This is the final of four articles on schizophrenia in the Westmeath Topic. If you missed any of them or you would like a more detailed version than published in the Westmeath Topic, simply call in to Whelehans pharmacy and ask staff for a free copy. Also check www.whelehans.ie. With proper support and with modern treatment options, people with schizophrenia can lead a normal fulfilled life.
People with schizophrenia are often discharged from the hospital into the care of their families. It is important that family members know as much as possible about the disease. With the help of a therapist, the GP and staff from your local HSE community Mental Health Service, family members can learn coping strategies and problem solving skills. In this way the family can help make sure their family member continues with treatment and continues to take prescribed medication.
Cognitive behavioural therapy (CBT)
Psychological treatments include a variety of talking treatments, in particular a treatment called cognitive behavioural therapy (CBT). CBT is used as a treatment for various mental health and physical problems and is being increasingly used as a treatment for schizophrenia. CBT aims to help the person change the way that they think, feel and behave. CBT is actually a wide term which includes various types of therapy. You may be asked to keep a diary of important events in your life and the way you feel about them. Your therapist may challenge your beliefs and ask you to explain them. You may be asked to try out new ways of behaving and reacting.
CBT and other talking treatments are not alternatives to drug treatment. They are often used in conjunction with medication. The National Institute of Clinical Excellence (NICE) in the UK (an internationally renowned healthcare advice organisation) recommends up to 16 CBT sessions. This is because studies have found that, on average, CBT reduces the chance of being admitted or readmitted to hospital, can reduce symptom severity and can improve social functioning.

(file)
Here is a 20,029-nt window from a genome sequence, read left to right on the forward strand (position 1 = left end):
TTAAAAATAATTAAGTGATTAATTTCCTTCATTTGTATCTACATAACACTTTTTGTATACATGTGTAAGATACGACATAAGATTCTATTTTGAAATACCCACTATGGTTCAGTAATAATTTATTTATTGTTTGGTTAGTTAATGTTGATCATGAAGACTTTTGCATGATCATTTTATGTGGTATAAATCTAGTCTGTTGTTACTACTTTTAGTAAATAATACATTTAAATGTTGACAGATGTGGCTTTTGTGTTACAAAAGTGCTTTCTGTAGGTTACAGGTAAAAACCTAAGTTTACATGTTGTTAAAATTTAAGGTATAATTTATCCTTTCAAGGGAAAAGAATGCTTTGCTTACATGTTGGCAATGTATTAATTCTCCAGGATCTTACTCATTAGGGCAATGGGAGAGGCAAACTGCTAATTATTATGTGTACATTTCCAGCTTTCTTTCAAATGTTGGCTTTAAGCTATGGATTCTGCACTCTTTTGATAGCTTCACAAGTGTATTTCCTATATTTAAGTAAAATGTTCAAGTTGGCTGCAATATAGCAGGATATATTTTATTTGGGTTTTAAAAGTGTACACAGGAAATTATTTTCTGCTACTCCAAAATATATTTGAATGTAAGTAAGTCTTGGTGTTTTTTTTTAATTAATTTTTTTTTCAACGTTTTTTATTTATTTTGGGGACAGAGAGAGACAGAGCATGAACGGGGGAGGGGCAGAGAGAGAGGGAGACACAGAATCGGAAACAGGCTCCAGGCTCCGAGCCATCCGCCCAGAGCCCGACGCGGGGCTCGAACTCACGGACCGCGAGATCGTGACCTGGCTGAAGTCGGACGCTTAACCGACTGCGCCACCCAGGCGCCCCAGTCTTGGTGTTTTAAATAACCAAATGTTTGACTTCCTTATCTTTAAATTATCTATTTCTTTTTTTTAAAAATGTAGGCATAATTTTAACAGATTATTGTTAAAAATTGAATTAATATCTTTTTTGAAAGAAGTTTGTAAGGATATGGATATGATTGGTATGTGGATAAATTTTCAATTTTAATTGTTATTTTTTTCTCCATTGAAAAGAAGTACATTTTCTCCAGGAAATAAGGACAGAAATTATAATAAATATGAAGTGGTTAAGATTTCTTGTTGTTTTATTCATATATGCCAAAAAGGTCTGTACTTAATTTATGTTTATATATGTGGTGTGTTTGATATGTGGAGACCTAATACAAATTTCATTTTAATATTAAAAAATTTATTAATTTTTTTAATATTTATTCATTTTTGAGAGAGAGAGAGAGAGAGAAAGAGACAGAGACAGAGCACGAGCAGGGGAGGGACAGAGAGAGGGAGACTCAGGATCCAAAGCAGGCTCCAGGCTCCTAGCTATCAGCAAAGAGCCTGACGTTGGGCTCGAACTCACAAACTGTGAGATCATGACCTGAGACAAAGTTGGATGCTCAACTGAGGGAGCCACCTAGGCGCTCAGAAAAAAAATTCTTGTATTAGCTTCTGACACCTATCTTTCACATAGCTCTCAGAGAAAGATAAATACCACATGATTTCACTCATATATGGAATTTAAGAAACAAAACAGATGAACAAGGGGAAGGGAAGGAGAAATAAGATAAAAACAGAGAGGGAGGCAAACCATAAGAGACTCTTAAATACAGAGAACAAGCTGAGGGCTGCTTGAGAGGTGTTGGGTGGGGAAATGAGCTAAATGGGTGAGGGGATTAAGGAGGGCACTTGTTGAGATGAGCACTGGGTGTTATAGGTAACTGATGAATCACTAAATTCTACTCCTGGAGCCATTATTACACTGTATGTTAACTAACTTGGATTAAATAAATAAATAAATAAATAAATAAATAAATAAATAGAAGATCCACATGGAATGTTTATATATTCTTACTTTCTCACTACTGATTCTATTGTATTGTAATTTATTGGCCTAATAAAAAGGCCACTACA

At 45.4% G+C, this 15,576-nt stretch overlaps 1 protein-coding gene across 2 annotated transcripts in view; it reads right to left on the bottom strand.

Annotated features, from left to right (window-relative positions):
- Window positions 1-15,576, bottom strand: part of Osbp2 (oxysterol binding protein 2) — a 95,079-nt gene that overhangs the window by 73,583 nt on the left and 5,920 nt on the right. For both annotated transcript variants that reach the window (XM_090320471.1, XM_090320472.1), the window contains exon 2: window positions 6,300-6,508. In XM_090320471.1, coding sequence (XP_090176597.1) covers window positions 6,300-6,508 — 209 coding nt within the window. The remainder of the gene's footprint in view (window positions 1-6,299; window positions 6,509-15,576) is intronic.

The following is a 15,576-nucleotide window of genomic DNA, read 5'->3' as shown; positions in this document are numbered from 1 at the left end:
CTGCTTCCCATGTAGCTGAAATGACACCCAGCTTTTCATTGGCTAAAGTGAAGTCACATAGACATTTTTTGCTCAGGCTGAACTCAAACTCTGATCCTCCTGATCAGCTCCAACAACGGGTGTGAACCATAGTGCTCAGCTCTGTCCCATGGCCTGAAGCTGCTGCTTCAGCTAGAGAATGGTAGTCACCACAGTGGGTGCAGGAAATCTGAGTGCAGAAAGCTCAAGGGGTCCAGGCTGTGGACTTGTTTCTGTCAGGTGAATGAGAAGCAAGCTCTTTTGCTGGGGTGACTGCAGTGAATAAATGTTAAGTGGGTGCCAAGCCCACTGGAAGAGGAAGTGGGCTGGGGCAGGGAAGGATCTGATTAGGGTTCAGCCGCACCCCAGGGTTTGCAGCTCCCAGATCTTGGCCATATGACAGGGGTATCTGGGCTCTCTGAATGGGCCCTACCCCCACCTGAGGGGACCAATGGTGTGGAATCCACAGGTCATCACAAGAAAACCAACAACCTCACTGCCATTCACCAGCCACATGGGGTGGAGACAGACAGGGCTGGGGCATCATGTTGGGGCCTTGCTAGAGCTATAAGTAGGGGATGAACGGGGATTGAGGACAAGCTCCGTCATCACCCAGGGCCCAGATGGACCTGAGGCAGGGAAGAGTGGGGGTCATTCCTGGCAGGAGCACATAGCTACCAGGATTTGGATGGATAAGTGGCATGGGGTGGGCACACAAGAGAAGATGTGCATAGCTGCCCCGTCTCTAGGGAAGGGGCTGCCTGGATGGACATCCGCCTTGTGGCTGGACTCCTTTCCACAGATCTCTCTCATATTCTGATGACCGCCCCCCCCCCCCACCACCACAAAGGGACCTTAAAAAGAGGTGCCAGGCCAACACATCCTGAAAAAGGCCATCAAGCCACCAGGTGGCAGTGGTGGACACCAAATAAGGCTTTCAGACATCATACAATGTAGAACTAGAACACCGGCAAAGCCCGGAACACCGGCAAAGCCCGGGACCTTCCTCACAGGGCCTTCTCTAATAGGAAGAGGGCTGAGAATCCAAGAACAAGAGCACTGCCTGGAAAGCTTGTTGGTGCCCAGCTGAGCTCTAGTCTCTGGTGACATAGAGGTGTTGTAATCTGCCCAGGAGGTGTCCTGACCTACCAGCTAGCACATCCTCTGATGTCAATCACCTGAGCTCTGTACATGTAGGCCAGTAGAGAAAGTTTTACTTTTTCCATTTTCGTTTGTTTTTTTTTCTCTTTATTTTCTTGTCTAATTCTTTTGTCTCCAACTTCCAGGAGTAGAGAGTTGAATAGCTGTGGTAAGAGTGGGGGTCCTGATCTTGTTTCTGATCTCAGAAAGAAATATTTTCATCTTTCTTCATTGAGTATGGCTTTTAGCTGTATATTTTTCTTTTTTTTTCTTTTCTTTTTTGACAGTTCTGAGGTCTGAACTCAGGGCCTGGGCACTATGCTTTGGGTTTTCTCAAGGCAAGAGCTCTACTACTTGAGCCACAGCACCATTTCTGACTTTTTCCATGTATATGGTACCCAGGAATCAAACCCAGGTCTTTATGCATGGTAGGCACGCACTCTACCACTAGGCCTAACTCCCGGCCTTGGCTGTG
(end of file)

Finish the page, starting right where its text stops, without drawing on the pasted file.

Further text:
In summary, CBT has two phases or goals. The first is to raise your awareness of the condition and what behaviours, thoughts and emotions are leading to your mental health difficulties. The second is to use this knowledge to tackle the problem and to behave in a different way so as to relieve the underlying problems such as schizophrenia, anxiety or depression.
Schizophrenia and heart disease and smoking
Smoking and nicotine addiction is more common in people with schizophrenia. They are addicted to nicotine at three times the rate of the general population (75 to 90% versus 25 to 30%).
The full reason for higher smoking rates among people with schizophrenia is not fully understood; it is thought to be partly due to the way that smoking can temporarily improve cognitive function in people with schizophrenia including attention, memory and speech as well as be perceived (incorrectly) as relaxing. The rate of smoking in people with schizophrenia is also higher than for those suffering from other mental health illnesses including depression and bi-polar disorder. The risk of death from heart disease is two to three times higher among people with schizophrenia than the general population. The reason for this is mainly attributed to the higher rate of smoking among people with schizophrenia.
What is the outlook (prognosis)?
In most cases there are recurring episodes of symptoms (relapses). Most people live relatively independently with varying amounts of support. The frequency and duration of each relapse can vary. Some people recover completely between relapses. Some people improve between relapses but never quite fully recover. Treatment often prevents relapses, or limits their number and severity. In some case (approximately 2 in 10 cases), there is only one episode of symptoms that only lasts a few weeks. This is followed by a complete recovery without any further relapses. For about 20% of people with schizophrenia, medication is not very effective at controlling symptoms and they need long-term dependent care. For some, this is in secure accommodation. Depression is a common complication of schizophrenia. It is thought that up to a third of people with schizophrenia abuse alcohol and/or illegal drugs, this can make treatment more challenging. About 1 in 10 people with schizophrenia attempt or commit suicide.
The outlook is thought to be better if treatment is started soon after symptoms begin; symptoms develop quickly over several weeks rather than slowly over several months; the main symptoms are positive symptoms rather than negative symptoms; the condition develops in a relatively older person (aged over 25); medication is taken as advised; there is good family and social support which reduces anxiety and stress and abuse of illegal drugs or alcohol does not occur.
Newer drugs and better psychological treatments mean that prognosis is now better than it was in the past.
Disclaimer: This article is meant to give a general overview of the topic discussed; for more specific and detailed information, please speak to a health care professional
Whelehans Pharmacy, Pearse Street and Clonmore, Mullingar. Tel 04493 34591. Eamonn’s full comprehensive article on schizophrenia is available in Whelehans on request or check www.whelehans.ie. Simply ask our staff for a free copy. References are also available upon request